Soon after my retirement, my family was mystified when I declared my intent to buy a bed-and-breakfast in a far corner of Idaho. They still remembered my adverse reaction to our one-and-only stay at a bed-and-breakfast farmhouse in Pennsylvania Dutch country where I declined, on behalf of all of us, the invitation to rise before dawn and watch cows being milked. That had been much of my Kentucky childhood, which had then fueled my ambition to join the Foreign Service.
Despite the gentle remonstrations of those dear to me (“But Bea, they have rocking chairs on the front porch, and when we’re old, we can have our whole family around us.” “David, there are rocking chairs on our front porch now, and our whole family is around us.”), I soon became the owner of the Old Northern Inn on Priest Lake.
The six-room hostelry had been built in 1900 from rough-hewn logs by a guy who mistakenly thought a railroad was coming. A history of the lake reveals that he soon went bankrupt, and over time the building transitioned to a brothel, an old folks’ home, a liquor store, a Mexican restaurant, an empty hulk and, finally, a bed-and-breakfast.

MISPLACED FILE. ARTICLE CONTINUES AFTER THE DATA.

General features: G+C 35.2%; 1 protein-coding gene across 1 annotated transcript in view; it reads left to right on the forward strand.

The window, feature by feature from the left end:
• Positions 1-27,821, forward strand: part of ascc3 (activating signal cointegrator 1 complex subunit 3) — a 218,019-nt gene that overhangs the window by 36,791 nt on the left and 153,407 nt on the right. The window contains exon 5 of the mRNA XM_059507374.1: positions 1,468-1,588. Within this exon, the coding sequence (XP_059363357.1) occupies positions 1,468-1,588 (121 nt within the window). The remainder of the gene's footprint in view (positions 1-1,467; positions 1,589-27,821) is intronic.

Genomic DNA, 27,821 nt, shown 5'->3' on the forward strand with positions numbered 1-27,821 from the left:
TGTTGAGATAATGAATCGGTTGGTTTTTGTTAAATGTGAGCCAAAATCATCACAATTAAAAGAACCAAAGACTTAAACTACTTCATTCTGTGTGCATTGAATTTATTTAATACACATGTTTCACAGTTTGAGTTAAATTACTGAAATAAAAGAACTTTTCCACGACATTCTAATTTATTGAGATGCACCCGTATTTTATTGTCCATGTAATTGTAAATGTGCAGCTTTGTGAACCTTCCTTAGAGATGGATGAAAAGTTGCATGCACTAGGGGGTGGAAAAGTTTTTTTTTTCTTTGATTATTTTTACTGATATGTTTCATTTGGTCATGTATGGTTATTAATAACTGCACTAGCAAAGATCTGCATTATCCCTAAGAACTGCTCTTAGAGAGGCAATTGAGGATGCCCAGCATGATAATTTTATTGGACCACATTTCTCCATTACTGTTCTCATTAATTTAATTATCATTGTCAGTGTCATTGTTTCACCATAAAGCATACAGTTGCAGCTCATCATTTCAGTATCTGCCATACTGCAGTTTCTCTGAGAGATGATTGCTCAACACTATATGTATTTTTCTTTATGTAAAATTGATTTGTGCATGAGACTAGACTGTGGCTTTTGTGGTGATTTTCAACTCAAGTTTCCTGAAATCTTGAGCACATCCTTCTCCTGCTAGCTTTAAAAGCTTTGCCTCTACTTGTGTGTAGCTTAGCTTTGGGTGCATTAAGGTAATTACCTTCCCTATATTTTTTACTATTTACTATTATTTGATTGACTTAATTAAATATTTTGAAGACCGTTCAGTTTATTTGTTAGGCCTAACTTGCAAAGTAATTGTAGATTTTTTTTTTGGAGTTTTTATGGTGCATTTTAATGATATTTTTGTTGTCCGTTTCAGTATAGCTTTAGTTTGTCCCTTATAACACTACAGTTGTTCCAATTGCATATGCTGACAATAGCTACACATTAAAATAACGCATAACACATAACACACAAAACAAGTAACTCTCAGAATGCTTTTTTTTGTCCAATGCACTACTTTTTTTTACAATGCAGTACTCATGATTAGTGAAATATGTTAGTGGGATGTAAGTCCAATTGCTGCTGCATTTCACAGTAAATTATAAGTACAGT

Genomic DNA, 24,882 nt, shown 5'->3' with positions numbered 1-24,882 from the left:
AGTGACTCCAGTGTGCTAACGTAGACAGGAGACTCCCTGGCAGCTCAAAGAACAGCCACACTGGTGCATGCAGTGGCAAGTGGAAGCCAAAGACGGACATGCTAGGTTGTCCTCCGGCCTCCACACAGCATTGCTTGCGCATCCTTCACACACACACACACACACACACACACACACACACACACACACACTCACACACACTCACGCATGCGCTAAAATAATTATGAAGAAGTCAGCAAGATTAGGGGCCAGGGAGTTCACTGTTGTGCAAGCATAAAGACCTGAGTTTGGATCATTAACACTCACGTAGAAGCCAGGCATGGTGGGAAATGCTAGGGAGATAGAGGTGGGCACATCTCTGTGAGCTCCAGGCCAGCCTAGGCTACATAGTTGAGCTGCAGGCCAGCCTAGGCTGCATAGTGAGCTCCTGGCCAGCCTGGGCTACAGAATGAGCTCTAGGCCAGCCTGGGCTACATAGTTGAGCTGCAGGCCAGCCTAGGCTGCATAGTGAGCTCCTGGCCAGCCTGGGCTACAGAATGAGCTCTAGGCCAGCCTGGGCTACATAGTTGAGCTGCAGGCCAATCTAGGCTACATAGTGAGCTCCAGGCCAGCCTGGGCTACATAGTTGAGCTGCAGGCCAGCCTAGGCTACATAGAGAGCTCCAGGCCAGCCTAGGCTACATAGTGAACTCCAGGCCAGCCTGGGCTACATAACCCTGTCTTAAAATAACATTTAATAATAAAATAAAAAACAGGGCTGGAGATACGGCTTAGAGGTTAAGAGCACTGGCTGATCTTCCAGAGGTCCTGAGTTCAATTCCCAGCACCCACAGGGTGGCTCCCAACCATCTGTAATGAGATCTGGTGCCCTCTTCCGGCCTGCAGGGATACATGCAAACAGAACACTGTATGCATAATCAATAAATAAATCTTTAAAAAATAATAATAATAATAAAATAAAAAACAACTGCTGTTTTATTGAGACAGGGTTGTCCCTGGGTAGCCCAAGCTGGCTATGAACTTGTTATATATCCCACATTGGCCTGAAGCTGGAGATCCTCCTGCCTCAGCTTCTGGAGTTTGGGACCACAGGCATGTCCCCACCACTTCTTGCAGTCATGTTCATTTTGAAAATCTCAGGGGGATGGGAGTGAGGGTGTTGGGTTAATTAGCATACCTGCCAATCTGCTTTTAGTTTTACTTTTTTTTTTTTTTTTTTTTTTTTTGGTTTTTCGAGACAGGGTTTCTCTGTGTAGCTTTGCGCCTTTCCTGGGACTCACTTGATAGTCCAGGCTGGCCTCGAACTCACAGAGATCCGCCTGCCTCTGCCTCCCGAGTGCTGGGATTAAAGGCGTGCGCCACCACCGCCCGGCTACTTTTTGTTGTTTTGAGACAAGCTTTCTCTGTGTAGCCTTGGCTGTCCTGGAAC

I had stumbled on Priest Lake in 2003, at the start of a summer camping trip to the three states I had never visited—Idaho, Montana and North Dakota. With no particular plan, my son and I pitched our tent there on a deserted island where by day, the water was so clear that paddling a canoe felt like flying and by night, stars spangled the ponderosa pines like Christmas lights.
That experience stayed with me, and after returning home, I telephoned a realtor to ask about buying a little cabin on the lake. I learned that the little cabins were leased by the state, and that the only lakefront place for sale was the bed-and-breakfast. I calculated that we could afford that with the income generated by the inn.